- After Gödel: Platonism and Rationalism in Mathematics and Logic
Tieszen’s new book offers a synthesis and extension of his longstanding project of bringing the method of Husserl’s phenomenology to bear on fundamental questions—both epistemological and ontological—in the philosophy of mathematics. Gödel held Husserl’s philosophy in high regard, and thought that it offered the most promising avenue for an adequate understanding of the foundations of mathematical thought and practice, but Gödel himself did not give a full systematic statement of how phenomenology might carry out that project. Tieszen takes up the task in this book, which is structured around two main guiding themes. The first is to locate the sources of Gödel’s philosophical views—principally [End Page 303] in Plato, Leibniz, and of course Husserl, along with Kant as a sort of backcloth—and the second is to argue that from these materials, a promising rationalism in mathematics and logic can be consistently articulated. Along the way we also encounter a good many of Gödel’s arguments against an array of reductive positions, Hilbert’s formalism and Carnap’s “logical syntax” project among them, as well as arguments against the prospects of a mechanical or purely computational understanding of the human mind. Many of the arguments (both negative and positive) stem from a reflection on the consequences of Gödel’s landmark incompleteness results of 1931.
The core of Tieszen’s positive proposals comes in chapters 4, 5, and 6: here is where we meet with “constituted Platonism,” Tieszen’s name for the rationalist, realist synthesis of Husserl’s method and Gödel’s mathematical insights. Methodologically, the starting point is the actual practice of mathematics as a human undertaking, and its conditions of possibility. At the most general level, it is characteristic of thought to be intentional, that is, to be (or try to be) about something, to have a target, to be a bearer of meaning. So it goes for thought about items in sensory awareness, about fictional objects, or about mathematical subject-matter. Concerning the latter, what we encounter in mathematical experience are frequently “phenomena that resist our will, so that we are ‘forced’ in certain directions” (170); what accounts for this resistance to our will are invariants, which have the further characteristics of repeatability—both for a single subject, and among many subjects—and availability for convergence (221), which, I take it, means availability as structures or concepts upon which many independent rational investigators will come to rest. Thinking mathematical thoughts is quite unlike thinking thoughts about fictional items, because fictions are indefinitely plastic in the face of human will. It is also unlike thought about sensory items, in that the intentional objects at issue are not available to outer sense; but from another angle it is more like thought about real material items than imaginary beings, because our mathematical thoughts are exposed to the possibility of error or misrepresentation in various ways. (An elementary example: most people think that 1 is distinct from 0.9999... repeating: this is a misrepresentation, because they are in fact identical.)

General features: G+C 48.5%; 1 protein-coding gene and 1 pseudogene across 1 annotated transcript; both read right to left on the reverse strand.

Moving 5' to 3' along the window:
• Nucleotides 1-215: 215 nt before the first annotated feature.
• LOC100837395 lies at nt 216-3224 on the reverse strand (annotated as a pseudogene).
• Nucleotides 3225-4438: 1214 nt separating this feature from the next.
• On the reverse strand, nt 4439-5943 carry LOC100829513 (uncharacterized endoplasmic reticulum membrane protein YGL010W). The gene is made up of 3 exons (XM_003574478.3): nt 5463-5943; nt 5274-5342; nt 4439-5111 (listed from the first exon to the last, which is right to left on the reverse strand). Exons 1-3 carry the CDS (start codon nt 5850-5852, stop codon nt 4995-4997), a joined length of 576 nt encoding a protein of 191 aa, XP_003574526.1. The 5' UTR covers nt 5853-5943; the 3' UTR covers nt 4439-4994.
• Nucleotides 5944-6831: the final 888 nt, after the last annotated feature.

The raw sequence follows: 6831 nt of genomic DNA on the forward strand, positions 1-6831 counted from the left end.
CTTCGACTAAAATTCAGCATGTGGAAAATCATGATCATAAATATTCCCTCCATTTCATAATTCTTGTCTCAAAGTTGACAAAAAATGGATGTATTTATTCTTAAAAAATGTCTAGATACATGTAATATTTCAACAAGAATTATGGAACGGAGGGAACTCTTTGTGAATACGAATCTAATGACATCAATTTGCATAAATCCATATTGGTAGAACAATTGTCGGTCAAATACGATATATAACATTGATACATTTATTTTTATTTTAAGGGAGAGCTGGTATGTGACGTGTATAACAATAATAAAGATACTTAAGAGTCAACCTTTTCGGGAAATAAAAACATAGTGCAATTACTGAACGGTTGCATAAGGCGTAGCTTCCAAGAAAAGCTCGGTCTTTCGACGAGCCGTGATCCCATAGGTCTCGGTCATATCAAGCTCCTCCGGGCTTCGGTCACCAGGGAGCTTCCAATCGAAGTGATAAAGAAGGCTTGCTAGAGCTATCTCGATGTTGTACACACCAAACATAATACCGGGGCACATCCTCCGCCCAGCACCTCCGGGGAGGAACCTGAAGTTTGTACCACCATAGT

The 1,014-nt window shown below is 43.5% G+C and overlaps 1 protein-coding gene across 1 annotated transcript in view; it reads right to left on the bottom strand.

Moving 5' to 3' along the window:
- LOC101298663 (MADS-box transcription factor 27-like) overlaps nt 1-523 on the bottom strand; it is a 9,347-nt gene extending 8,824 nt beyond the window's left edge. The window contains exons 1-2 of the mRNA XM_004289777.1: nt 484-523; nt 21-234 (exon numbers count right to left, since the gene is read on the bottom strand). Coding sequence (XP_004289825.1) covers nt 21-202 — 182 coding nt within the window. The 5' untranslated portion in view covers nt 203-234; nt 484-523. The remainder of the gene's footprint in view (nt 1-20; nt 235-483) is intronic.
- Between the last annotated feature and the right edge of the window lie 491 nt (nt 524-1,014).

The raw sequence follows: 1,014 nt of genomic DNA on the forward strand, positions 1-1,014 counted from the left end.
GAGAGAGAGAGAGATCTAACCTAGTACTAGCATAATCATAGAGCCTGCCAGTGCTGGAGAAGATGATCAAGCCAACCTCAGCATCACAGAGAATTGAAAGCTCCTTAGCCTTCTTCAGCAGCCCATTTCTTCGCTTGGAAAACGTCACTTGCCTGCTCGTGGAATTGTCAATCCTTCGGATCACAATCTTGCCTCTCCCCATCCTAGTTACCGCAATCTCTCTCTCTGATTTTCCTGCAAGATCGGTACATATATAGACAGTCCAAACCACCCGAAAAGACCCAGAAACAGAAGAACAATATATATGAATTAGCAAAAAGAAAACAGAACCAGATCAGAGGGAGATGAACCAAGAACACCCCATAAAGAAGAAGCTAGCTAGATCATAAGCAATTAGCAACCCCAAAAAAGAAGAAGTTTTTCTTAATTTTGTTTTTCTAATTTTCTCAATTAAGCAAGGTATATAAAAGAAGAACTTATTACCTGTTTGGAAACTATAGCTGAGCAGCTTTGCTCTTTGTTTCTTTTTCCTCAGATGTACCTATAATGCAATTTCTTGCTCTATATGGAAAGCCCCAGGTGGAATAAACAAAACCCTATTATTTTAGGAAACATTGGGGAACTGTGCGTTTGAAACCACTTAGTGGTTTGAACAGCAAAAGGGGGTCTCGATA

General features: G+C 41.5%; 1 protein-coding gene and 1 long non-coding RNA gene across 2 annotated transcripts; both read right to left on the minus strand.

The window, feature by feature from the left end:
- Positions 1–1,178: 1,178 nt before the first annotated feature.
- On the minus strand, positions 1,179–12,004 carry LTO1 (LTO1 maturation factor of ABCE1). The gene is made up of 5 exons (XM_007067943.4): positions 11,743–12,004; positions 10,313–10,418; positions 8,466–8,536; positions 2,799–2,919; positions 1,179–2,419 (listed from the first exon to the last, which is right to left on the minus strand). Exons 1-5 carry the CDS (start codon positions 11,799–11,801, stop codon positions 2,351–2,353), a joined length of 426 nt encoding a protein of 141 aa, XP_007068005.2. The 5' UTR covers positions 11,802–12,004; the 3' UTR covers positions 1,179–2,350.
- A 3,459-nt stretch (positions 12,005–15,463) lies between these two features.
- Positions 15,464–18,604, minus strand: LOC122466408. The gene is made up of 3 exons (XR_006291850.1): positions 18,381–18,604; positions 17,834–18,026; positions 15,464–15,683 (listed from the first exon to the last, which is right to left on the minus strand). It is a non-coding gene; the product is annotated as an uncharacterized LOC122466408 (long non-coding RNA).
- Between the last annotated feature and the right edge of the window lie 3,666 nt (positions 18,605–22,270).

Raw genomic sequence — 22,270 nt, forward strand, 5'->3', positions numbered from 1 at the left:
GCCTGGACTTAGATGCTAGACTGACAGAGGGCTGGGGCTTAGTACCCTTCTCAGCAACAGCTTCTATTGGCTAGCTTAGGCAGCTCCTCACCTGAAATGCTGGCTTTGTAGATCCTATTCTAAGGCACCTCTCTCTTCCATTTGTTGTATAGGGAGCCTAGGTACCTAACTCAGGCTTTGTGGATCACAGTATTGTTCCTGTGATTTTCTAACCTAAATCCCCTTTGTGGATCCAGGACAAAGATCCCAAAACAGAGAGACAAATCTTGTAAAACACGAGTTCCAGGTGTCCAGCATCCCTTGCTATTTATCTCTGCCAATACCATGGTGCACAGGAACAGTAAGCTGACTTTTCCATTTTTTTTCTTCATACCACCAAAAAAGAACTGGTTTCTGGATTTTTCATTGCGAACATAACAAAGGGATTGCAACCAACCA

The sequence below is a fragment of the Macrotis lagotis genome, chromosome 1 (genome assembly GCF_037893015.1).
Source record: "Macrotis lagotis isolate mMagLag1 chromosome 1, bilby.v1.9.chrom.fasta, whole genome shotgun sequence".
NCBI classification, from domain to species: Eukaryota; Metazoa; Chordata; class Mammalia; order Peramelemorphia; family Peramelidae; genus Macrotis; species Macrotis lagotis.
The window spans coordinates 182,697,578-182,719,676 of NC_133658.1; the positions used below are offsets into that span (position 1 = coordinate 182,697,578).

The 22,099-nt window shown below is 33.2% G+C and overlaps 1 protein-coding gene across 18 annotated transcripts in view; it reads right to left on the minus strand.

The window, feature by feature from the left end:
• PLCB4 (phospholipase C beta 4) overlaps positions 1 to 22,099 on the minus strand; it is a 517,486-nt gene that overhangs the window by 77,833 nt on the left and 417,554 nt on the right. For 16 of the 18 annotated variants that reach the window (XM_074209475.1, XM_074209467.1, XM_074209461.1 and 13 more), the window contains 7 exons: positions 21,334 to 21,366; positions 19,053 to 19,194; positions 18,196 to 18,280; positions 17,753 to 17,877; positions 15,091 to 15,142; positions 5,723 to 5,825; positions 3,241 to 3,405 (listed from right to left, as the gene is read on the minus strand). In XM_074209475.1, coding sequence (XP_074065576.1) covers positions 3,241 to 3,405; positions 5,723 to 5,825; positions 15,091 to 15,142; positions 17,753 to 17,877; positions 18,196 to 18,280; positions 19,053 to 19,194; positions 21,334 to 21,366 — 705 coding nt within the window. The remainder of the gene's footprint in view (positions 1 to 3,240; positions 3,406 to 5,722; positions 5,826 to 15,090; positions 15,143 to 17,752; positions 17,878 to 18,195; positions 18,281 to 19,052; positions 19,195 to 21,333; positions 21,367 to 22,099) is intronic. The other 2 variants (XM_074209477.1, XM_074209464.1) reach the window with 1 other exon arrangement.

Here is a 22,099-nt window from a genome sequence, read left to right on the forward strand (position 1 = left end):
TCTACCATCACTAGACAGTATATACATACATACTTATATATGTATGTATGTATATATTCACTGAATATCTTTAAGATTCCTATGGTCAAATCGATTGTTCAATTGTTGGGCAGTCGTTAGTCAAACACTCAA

The phenomenology of mathematical practice is such that we assay various conjectures and proposals about invariants already given to consciousness by previous practice, and discover what further invariant structures or concepts are revealed as necessary constraints upon the various possibilities that we can experimentally float for ourselves. Sometimes our conjectures or intentions are fulfilled, sometimes they are frustrated; but it is the very fact of fulfillment and frustration which points us to a Platonic reality. It is not the noumenal realm of the “naive” Platonist, in Tieszen’s phrase, but nevertheless an objective reality marked off “on the basis of what stabilizes or becomes invariant in our experience, on the basis of what has a history and a sedimentation that permits of further elaboration, development, constraints, surprises, and so on” (101). In something like this way, human reason and consciousness “constitute the meaning of being” of mathematical objects...